Jacques Mattheij

Technology, Coding and Business

Cloudy With a Chance of Lock-In

re lots of products that came to market in the recent past and that will come to market in the near future that use some kind of cloud hosted component. In many cases these products rightly use some kind of off-device service in order to provide you with features that would otherwise not be possible. Sometimes these features are so much part of the core product that the whole idea would be dead in the water without it. Facebook or Twitter without connectivity wouldn’t amount to much so there clearly are cases where it makes sense to have a service that extends onto the device where the device acts as a terminal and a large part or even all of the product lives on someone else’s servers.

But there are also many products for which it makes very little or even no sense at all to have a cloud based component. In many of these cases if you look a bit more closely at what is being sold you’ll realize that these are just instances of a business-model that was grafted on as an afterthought onto something that would have worked really well stand-alone but where the creators weren’t happy with a one-time fee from potential buyers. They needed a way to turn a one-shot product into a repeat business and the easiest way to do that is to split a product up into a data portion and a terminal portion and to keep all the data and processing on a central server. Come up with some good excuse to set things up this way and there is a good chance that you can get away with it.

The last couple of years have seen ever more blatant abuses of this kind of trick to the point where even the most close study of the applications has not been able to reveal a reason why the ‘cloud’ should even be a factor in the design of the product. Some examples: internet-of-things applications that come with a mandatory subscription to get your own data back, televisions that require you to sign up with an online service in order to be able to use the TV’s built in browser, navigation devices or apps that contain all the bits and pieces required to work except that they somehow also require you to sign up with a service before the device will function. The list is absolutely endless.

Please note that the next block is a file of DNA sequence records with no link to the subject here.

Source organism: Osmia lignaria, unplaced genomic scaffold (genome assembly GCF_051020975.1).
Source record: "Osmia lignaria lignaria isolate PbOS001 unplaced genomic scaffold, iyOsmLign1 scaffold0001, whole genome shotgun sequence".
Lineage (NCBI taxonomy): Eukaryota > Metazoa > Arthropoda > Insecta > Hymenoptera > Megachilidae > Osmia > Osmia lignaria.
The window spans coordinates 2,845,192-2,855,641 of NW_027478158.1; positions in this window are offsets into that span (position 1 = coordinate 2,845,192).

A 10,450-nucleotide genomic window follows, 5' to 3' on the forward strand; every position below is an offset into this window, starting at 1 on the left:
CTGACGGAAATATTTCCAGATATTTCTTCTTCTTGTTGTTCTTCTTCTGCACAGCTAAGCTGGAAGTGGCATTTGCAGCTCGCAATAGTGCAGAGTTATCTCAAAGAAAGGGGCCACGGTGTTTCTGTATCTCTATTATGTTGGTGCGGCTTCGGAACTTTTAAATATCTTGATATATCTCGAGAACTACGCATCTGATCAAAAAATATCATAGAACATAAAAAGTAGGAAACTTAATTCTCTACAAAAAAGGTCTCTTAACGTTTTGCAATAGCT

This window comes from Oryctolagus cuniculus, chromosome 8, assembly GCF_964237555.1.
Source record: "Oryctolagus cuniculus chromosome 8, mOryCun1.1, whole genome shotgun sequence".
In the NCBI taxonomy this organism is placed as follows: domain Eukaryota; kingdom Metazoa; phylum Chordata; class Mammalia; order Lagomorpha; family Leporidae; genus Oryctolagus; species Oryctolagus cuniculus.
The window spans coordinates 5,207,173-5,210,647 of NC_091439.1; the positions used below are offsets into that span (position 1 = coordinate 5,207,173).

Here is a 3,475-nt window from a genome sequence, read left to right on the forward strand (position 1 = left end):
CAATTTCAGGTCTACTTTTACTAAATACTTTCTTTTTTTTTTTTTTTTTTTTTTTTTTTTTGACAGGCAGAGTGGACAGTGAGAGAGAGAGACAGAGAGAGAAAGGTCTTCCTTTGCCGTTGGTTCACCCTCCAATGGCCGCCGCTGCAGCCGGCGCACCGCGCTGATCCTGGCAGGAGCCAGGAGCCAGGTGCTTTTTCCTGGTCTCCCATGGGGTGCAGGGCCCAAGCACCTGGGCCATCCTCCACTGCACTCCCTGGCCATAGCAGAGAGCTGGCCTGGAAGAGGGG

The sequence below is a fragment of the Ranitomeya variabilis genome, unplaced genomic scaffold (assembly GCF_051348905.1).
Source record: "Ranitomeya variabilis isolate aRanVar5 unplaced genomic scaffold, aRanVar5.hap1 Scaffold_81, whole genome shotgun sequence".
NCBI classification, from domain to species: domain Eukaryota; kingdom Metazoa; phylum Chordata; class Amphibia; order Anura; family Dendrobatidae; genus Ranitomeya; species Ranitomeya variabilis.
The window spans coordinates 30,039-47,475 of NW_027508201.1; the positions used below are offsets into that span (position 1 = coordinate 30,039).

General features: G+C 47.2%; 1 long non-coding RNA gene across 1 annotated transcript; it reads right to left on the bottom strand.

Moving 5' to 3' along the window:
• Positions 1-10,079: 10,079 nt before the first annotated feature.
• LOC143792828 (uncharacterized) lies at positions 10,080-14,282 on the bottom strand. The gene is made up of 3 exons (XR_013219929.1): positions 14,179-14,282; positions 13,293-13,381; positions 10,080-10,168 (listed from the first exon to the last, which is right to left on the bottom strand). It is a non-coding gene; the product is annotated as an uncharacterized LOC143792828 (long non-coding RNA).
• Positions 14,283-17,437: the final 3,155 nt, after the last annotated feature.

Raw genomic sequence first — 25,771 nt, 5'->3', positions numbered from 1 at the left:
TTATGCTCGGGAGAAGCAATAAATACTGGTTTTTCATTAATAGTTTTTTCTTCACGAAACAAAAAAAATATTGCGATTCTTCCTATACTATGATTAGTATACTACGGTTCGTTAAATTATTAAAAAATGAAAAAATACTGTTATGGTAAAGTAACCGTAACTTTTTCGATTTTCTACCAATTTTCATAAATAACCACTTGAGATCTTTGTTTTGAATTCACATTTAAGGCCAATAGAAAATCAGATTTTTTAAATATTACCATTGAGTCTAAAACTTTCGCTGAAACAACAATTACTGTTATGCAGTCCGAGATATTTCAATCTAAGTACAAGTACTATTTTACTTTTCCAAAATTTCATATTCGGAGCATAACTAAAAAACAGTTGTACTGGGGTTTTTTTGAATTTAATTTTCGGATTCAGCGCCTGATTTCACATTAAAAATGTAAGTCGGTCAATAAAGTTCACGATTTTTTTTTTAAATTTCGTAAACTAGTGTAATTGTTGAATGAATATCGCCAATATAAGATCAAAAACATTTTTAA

I hate these clouds-grafted-on devices and applications with a passion. There are only a few things more certain than death and taxes and one of those is that the device I own will outlive the required service component so sooner or later (and plenty of times sooner) I’ll end up with an expensive door-stop or presse papier. Besides that I really don’t see the need for all these services to get their grubby little hands on my data and as a rule they don’t provide an option to use local storage or make the subscription component optional. In the case of the TV the service component wasn’t even mentioned at all until well after installing the bloody thing (I don’t actually watch the TV as a TV but it is a nice big screen and the ability to use it as a browser would have saved me to have to set up a computer next to it, fortunately a raspberry pi is both cheap and will happily solve this problem but it’s kind of non-sensical since all the required hardware was already present and hooked up). If the product would have been better without the service component that’s a sure sign someone has been busy pulling the wool over your eyes. Graceful degradation without connectivity or an account created for the device isn’t even an option for that situation because then absolutely nobody would sign up for the service, so instead of dropping the requirement they make it mandatory instead! (All this of course to ‘better serve you’ and ‘for your convenience’, those two sentence fragments are like little alarm bells that you’re about to be screwed.)

Software as a service to many people is the way to convert what used to be licensed software into a repeat revenue stream and in principle there is nothing wrong with that if done properly (Adobe almost gets it right). But if the internet connection is down and your software no longer works, if the data you painstakingly built up over years goes missing because a service dies or because your account gets terminated for no apparent reason and without any recourse you might come to the same conclusion that I came to: if it requires an online service and is not actually an online product I can do just fine without it.

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